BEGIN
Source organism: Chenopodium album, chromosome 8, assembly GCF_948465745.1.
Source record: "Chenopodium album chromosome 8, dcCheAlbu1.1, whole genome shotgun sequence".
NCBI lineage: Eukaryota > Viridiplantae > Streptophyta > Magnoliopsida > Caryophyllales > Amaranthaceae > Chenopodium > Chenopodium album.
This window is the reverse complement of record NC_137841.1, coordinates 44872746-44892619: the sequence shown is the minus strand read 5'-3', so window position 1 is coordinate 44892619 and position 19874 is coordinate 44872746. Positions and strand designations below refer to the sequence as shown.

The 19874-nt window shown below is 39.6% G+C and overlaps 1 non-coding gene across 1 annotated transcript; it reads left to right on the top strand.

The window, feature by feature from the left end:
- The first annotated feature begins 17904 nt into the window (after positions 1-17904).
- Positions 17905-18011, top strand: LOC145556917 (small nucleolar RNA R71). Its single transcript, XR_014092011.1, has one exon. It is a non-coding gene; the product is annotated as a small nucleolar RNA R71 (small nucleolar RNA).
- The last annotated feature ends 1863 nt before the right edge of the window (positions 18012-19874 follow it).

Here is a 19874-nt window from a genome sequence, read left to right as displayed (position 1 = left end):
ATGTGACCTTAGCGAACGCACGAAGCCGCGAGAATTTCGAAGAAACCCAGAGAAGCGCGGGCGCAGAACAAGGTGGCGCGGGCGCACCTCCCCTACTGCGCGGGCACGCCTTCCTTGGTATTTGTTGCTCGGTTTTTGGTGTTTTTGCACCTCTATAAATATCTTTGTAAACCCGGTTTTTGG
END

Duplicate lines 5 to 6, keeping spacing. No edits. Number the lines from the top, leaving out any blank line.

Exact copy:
The 19874-nt window shown below is 39.6% G+C and overlaps 1 non-coding gene across 1 annotated transcript; it reads left to right on the top strand.

The window, feature by feature from the left end: